Notable Work by History Majors
To study history is thus to make it. History majors hone this craft as researchers and writers, and they do so in the classroom, among other scholars, and as members of the community at large.
Here are a few examples of the work by our students.
Honors Theses in 2014
While all history majors conduct a senior thesis as a requirement, each year several majors are approved to do honor thesis work. In 2014, six history majors did honors theses:
“From Modernization and Development to Neoliberal Democracy: A History of the Ford Foundation in Latin America 1959-2000” by Jacquelyn Marie Holmes ’14
“Scotland within Empire: the Quest for Independence with or without Union” by Michaela Brady ’14
“Sex Scandals in Victorian Britain: Moral Codes and National Reputation in Crisis” by Rachel Spence ’14
Wabanaki History in Maine
Owen Hemming ’15 of Wilmette, Ill., created audio story as part of History s28, the 2014 Short Term course “Wabanaki History in Maine,” taught by Associate Professor of History Joseph Hall.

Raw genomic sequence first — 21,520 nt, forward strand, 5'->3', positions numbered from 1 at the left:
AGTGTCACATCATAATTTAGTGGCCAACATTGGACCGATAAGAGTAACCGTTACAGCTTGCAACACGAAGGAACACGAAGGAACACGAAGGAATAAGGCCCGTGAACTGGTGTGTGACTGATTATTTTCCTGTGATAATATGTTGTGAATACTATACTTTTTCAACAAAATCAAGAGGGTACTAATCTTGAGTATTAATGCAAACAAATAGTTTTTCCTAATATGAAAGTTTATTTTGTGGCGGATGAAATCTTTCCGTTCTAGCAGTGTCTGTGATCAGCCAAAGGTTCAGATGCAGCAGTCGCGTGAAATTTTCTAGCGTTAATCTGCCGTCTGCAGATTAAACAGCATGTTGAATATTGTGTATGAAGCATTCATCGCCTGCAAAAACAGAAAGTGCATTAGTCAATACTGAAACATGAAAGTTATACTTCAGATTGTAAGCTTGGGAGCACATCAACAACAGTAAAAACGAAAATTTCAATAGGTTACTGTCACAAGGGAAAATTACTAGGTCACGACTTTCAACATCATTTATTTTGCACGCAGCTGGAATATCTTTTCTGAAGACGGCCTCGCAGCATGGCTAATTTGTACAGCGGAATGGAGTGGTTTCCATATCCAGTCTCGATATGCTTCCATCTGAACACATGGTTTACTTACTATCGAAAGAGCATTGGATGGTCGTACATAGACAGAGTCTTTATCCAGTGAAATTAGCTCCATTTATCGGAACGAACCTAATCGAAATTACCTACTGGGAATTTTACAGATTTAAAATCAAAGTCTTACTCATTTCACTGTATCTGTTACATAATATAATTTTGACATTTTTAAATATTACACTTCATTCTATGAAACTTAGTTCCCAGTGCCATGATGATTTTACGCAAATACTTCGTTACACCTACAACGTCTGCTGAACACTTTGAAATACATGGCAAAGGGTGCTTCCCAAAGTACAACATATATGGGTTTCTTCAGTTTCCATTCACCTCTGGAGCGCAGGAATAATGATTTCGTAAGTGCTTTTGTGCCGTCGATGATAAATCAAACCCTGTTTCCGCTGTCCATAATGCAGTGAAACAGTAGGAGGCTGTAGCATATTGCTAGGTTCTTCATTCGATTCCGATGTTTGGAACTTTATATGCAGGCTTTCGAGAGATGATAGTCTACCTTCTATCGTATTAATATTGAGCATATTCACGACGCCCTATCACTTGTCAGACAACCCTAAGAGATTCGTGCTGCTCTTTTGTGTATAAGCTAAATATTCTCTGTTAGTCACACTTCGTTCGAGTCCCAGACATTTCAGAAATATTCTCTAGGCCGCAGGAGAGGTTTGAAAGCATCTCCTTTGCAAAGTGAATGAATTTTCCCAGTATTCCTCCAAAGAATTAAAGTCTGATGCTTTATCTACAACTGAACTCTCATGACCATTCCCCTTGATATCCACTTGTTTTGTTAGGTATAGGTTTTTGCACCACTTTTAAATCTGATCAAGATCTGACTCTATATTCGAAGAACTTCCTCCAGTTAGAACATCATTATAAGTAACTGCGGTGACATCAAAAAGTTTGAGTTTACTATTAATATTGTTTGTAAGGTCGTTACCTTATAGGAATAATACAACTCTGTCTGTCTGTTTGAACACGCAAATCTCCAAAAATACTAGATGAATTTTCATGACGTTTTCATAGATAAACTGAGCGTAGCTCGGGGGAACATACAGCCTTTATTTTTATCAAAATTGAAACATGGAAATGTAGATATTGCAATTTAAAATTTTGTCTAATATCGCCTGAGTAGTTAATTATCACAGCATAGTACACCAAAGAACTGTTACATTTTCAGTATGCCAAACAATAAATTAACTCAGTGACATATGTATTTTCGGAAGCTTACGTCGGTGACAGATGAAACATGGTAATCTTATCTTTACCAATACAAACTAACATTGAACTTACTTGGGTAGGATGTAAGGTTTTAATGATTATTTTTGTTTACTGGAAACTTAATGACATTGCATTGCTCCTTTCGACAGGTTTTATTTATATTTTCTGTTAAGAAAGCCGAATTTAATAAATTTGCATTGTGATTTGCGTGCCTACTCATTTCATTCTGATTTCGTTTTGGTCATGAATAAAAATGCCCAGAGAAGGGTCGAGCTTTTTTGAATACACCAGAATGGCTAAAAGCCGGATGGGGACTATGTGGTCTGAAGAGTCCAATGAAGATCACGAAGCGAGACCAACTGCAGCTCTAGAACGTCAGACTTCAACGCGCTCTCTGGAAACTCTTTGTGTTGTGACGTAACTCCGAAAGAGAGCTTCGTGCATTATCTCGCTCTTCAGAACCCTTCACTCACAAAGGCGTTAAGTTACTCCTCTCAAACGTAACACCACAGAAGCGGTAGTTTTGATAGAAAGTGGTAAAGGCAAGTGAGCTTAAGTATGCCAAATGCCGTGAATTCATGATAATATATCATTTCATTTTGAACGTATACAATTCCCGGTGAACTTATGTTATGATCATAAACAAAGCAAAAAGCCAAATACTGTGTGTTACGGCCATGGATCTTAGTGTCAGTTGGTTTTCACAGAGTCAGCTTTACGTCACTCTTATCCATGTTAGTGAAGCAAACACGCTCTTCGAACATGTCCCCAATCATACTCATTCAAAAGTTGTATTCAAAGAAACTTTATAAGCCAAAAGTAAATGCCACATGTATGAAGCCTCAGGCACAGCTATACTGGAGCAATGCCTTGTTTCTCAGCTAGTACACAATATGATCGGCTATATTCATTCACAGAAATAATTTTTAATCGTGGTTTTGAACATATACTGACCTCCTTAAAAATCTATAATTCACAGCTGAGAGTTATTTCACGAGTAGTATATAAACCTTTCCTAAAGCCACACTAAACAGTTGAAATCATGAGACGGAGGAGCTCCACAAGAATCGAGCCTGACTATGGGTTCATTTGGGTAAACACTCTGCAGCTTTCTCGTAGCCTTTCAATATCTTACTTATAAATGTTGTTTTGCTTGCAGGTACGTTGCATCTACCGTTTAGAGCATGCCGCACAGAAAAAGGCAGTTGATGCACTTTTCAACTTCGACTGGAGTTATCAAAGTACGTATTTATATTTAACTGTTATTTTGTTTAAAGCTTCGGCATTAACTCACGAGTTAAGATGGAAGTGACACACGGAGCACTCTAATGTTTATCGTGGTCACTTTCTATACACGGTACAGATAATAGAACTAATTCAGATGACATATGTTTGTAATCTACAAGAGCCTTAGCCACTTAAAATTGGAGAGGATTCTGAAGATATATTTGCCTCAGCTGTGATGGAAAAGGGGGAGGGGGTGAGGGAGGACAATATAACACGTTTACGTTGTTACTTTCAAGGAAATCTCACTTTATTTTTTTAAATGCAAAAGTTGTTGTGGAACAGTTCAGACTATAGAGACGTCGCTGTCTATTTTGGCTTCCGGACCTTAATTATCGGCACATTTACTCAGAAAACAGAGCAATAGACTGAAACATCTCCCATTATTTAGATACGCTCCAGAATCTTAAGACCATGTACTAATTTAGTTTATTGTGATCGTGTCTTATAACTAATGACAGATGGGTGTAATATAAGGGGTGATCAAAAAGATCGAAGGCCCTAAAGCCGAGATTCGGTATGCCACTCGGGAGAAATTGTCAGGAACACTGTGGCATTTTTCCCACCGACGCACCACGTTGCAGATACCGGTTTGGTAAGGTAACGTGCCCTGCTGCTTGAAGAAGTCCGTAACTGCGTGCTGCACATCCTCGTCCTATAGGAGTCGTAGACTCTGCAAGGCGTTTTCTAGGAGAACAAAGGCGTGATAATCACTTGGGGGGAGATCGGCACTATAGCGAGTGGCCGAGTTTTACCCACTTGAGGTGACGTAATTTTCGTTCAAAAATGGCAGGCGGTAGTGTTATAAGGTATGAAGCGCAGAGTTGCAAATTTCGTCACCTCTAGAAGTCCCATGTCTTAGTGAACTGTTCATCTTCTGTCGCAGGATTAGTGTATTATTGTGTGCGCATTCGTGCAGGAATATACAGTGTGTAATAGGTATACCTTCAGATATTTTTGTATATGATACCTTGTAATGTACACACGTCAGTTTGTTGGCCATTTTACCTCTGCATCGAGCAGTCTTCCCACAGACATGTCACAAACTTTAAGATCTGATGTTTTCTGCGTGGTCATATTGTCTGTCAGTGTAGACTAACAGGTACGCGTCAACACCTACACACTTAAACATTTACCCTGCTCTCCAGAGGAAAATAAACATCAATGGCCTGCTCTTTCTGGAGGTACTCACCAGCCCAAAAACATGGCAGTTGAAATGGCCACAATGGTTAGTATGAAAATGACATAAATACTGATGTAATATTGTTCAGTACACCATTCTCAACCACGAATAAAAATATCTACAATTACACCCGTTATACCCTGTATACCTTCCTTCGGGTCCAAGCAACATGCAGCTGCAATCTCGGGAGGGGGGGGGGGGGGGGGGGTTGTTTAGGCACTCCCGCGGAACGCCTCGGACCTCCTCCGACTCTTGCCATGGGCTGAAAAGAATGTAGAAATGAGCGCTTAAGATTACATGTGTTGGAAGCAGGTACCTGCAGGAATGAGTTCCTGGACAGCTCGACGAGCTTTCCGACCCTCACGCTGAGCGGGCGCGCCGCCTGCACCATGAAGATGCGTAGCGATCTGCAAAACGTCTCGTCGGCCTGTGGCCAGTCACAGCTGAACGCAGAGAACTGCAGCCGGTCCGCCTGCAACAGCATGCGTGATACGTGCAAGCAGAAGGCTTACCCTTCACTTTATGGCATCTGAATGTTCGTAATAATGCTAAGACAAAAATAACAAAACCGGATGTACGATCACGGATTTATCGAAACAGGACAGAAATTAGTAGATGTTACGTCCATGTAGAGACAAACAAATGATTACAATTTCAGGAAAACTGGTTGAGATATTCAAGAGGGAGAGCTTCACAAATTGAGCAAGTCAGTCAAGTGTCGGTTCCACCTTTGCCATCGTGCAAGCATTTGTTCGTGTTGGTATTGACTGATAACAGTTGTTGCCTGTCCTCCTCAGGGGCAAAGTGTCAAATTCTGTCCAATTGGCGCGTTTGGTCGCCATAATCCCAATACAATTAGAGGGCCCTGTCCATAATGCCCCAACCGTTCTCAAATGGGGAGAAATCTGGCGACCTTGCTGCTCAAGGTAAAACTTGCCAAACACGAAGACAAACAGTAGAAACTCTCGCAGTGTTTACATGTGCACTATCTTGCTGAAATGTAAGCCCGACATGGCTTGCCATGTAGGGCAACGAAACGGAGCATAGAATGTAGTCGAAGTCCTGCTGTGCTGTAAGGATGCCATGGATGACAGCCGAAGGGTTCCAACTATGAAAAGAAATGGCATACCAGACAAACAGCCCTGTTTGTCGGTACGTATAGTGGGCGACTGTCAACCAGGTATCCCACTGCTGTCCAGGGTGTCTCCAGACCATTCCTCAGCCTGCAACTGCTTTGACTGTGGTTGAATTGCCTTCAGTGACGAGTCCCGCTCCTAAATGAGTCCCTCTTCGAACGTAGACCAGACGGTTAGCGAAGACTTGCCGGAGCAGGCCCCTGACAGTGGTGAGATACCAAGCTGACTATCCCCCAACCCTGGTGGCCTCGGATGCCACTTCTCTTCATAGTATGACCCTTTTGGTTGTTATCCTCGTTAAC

Tess Goodbody ’16 of New York, New York, created this video story as part of History s28, the 2014 Short Term course “Wabanaki History in Maine,” taught by Associate Professor of History Joseph Hall.
Was Bates truly an oasis of radical egalitarianism right from its 1855 founding? Or was Bates’ early history more complex, particularly given the paternalistic and racist educational norms of the times?
In his honors thesis, “Faith by Their Works: the Progressive Tradition at Bates College from 1855 to 1877,″ history major Tim Larson ’05 examined Bates’ historic view of itself, exploring 19th-century Bates faculty attitudes toward abolitionism and race, race relations on campus, women at Bates, and issues of class.
The honors thesis became an academic centerpiece of the college’s 150th anniversary observance in 2005.
In 2014, the thesis was the source of a pivotal quote in the Commencement address by Pulitzer Prize-winning author Isabel Wilkerson, when she quoted one of the college’s earliest black graduates, Thomas James Bollin of the Class of 1879, who wrote in The Bates Student, that “[s]ocial equality is the brotherhood of man in every condition.”
That phrase, she told the Commencement gathering, is a “beautiful definition of equality.”